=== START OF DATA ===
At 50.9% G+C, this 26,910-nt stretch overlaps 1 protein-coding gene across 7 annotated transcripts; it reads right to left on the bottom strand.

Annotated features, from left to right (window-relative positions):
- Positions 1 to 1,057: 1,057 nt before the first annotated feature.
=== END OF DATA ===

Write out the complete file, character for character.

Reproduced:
At 50.9% G+C, this 26,910-nt stretch overlaps 1 protein-coding gene across 7 annotated transcripts; it reads right to left on the bottom strand.

Annotated features, from left to right (window-relative positions):
- Positions 1 to 1,057: 1,057 nt before the first annotated feature.